Definition of worry in English:

worry

verb

  • 1no object Give way to anxiety or unease; allow one's mind to dwell on difficulty or troubles.

    ‘he worried about his soldier sons in the war’
    with clause ‘I began to worry whether I had done the right thing’
    • ‘Moose recalls that he had difficulty sleeping during the investigation and that he worried about whether he would be allowed to remain in control of the murder hunt.’
    • ‘I sometimes worry that the concern over self-identity obscures a far bigger problem.’
    • ‘It is naive to think that non-Hindus will worry about issues which concern Hindus.’
    • ‘Antiwar activists shouldn't worry that their concerns will be given short shrift.’
    • ‘Doing so raises separation of powers concerns that continue to worry many.’
    • ‘Police had worried about trouble after the match but apart from a few incidents of drunkenness the upset didn't cause patrols any problems.’
    • ‘I don't really worry about the future too much.’
    • ‘It made you do silly things and it gave you an awful headache, but we never worried about the risks, let alone the long-term health consequences.’
    • ‘Matt worried about the security aspect, I worried about the actual wedding.’
    • ‘White often needed other people to convince him that he really could bat and bowl among the best in the world but he still worried about whether he was suited to the particular role he was given.’
    • ‘They worried about her health and called in a doctor who confirmed her blood pressure had gone down.’
    • ‘Even when I don't want to be worrying, the anxiety is always in the background like a taut violin string.’
    • ‘It has done nothing to curb my anxiety; in fact, it has only made my anxiety worse because I worry about being tired all the time.’
    • ‘Tourism Concern worries that undefined ecotourism falls prey to ‘greenwash’ marketing.’
    • ‘They worried that their concern had no effect on me at all.’
    • ‘He can then try making an exact likeness without having to worry about being too concerned about how good looking it is.’
    • ‘Pleasure is mixed with anxiety as you worry about the smooth running of business and availability of significant opportunities.’
    • ‘Scanlon, whose husband left her to bring up children aged three and one, said most parents worried about whether they could cope.’
    • ‘A child with generalized anxiety worries a lot about everyday events.’
    • ‘But looking at the food which seemed somewhat unsanitary, we worried about whether it would cause other problems later.’
    alarming, concerning, worrisome, daunting, perturbing, trying, taxing, vexatious, niggling, bothersome, troublesome, unsettling, harassing, harrying, harrowing, nerve-racking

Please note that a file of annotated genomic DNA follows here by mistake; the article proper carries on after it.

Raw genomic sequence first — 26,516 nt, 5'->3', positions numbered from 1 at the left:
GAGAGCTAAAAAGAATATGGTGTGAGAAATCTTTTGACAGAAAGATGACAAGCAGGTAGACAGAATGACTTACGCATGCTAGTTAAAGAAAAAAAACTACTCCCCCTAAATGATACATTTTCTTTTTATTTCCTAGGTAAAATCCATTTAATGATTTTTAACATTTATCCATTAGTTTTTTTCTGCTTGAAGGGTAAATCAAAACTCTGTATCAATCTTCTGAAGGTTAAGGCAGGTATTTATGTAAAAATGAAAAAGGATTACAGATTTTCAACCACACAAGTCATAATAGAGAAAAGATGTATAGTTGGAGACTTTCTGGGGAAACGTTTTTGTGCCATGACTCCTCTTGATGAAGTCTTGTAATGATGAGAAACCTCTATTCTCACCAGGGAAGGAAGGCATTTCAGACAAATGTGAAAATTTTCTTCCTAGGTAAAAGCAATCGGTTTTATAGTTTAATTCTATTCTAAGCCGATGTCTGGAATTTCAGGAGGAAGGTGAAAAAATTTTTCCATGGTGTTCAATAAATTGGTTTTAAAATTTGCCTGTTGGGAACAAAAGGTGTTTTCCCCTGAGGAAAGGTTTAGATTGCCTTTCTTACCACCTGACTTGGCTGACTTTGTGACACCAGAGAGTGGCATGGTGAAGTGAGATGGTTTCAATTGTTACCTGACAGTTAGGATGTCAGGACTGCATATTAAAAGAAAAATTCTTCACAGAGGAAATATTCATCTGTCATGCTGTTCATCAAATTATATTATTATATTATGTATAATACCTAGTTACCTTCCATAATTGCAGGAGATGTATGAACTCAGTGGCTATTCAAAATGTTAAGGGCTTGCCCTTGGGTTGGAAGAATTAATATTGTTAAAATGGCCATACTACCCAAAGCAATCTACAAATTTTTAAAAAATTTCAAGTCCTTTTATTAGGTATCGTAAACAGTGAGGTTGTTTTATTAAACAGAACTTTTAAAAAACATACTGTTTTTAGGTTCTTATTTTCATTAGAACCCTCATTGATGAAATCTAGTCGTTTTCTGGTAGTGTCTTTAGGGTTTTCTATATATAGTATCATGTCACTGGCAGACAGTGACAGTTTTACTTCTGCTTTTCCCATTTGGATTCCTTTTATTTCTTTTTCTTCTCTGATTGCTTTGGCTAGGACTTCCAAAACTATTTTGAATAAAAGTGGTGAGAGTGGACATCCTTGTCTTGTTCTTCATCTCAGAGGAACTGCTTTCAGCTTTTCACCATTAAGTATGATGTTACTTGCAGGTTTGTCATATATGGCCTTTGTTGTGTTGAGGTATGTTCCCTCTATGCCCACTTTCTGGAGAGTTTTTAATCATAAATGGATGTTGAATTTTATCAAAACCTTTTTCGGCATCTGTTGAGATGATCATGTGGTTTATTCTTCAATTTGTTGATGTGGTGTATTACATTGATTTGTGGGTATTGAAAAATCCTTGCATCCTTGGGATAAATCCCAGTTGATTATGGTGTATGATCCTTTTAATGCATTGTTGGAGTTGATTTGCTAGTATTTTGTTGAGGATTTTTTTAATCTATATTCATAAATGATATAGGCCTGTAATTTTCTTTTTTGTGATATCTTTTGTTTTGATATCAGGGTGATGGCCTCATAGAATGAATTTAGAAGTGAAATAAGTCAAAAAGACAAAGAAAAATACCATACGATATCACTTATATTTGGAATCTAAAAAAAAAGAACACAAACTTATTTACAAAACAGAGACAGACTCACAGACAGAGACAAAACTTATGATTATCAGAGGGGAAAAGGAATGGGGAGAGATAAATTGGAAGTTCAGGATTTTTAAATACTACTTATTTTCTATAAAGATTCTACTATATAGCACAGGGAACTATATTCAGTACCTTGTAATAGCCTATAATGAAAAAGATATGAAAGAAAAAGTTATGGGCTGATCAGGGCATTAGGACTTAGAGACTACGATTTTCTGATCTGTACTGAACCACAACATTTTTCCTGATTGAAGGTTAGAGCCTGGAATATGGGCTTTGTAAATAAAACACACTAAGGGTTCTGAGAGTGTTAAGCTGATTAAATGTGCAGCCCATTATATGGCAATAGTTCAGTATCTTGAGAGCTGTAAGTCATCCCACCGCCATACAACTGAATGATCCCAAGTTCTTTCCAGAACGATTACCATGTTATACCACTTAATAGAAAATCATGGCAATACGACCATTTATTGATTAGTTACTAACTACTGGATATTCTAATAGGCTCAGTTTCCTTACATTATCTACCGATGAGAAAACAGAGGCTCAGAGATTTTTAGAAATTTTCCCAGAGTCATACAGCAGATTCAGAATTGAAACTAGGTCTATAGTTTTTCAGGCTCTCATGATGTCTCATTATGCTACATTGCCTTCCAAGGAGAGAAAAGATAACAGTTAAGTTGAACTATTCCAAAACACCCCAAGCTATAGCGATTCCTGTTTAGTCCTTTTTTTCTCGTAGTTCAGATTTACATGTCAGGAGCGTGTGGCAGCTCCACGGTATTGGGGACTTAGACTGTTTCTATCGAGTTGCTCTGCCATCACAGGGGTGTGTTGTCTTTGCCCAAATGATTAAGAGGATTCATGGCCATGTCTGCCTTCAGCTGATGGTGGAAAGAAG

fret, be worried, be concerned, be anxious, agonize, brood, dwell on, panic, get in a panic, lose sleep, get worked up, get in a fluster, get overwrought, be on tenterhooks
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    1. 1.1with object Cause annoyance to.
      ‘the noise never really stops, but it doesn't worry me’
      • ‘The additional burdens of bureaucracy do not just worry British businesses.’
      trouble, bother, cause anxiety, make anxious, disturb, distress, upset, concern, disquiet, discompose, fret, agitate, unsettle, perturb, frighten, alarm, scare, fluster, flurry, stress, strain, tax, harass, torment, plague, bedevil, besiege, irk, vex
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    2. 1.2with object Cause to feel anxiety or concern.
      ‘there was no need to worry her’
      ‘I've been worrying myself sick over my mother’
      • ‘But it's a concern nowhere near as worrying as congestion on the roads, overcrowding in schools and fast vanishing farmland.’
      • ‘Unions meanwhile are worried about potential job losses.’
      • ‘Planning would have to take its course but he would be extremely worried about potential health dangers.’
      • ‘They are worried about the potential health effects of microwave emissions, particularly on children.’
      • ‘But she said she was not worried about health risks from her fast and will only drink water.’
      • ‘He said: ‘Workers will be angry, worried and extremely concerned about their future.’’
      • ‘He was also worried about the health risks of rotting, derelict whare, which became breeding grounds for rats and vermin.’
      • ‘We were really worried and concerned that they would go out of business.’
      • ‘If I were concerned or worried I'd return home and see my ‘real’ general practitioner as a temporary resident.’
      • ‘An excited Mrs. Morel is thrilled to have her son alone to herself, but she is anxious and worried about his health.’
      • ‘Not a few lawmakers are worried about the potential negative fallout of damaging revelations prior to April general elections.’
      • ‘We are worried about the potential health risk this represents.’
      • ‘Once again lack of vision from the people concerned is worrying.’
      • ‘The Matron was worried, and her anxiety had spread through the House like a disease.’